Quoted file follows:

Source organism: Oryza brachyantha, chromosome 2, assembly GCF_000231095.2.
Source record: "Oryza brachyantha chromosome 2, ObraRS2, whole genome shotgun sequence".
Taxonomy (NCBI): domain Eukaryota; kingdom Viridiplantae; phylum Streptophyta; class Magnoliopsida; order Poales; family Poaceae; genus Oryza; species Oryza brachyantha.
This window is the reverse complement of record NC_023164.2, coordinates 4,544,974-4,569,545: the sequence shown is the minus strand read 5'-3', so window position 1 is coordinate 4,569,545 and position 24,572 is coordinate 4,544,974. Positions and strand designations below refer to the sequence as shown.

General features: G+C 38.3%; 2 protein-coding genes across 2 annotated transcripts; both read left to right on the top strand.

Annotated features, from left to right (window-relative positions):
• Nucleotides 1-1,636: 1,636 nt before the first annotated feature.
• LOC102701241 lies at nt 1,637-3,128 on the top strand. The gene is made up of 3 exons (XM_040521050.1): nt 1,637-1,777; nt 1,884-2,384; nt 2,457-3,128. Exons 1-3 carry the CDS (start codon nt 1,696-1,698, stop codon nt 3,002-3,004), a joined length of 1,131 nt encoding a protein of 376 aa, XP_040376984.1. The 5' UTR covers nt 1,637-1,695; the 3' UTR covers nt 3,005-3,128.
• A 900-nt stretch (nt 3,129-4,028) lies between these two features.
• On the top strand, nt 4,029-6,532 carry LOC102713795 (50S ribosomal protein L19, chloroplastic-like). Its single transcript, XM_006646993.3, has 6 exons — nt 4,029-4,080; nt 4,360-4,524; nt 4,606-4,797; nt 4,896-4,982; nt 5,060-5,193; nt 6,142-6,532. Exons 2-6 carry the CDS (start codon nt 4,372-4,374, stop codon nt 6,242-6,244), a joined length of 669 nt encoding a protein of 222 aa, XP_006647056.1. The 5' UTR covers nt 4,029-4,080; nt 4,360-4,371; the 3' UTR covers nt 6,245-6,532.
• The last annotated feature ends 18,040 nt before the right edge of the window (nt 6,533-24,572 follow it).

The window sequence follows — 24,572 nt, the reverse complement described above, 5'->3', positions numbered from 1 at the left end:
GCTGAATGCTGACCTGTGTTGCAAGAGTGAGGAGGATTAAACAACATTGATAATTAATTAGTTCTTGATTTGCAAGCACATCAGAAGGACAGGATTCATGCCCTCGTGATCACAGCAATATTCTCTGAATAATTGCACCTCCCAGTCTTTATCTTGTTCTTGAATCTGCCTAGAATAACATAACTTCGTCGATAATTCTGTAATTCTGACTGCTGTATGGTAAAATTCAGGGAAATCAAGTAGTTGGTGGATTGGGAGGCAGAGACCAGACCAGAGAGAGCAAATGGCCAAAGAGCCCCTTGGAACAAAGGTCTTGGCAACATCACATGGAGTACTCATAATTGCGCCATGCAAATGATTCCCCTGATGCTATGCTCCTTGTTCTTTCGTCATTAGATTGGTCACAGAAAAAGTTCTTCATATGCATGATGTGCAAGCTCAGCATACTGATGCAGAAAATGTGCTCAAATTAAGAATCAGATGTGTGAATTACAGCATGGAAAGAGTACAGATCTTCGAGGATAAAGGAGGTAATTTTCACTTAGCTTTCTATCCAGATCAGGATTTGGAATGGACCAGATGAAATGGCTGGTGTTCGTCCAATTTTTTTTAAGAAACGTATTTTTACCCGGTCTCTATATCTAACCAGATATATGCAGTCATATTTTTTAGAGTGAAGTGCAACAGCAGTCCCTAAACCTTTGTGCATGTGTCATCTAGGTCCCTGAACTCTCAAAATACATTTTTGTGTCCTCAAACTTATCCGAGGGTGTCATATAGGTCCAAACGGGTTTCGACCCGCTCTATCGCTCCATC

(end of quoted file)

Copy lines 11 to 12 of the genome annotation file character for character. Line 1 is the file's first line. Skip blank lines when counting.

• The last annotated feature ends 18,040 nt before the right edge of the window (nt 6,533-24,572 follow it).

The window sequence follows — 24,572 nt, the reverse complement described above, 5'->3', positions numbered from 1 at the left end: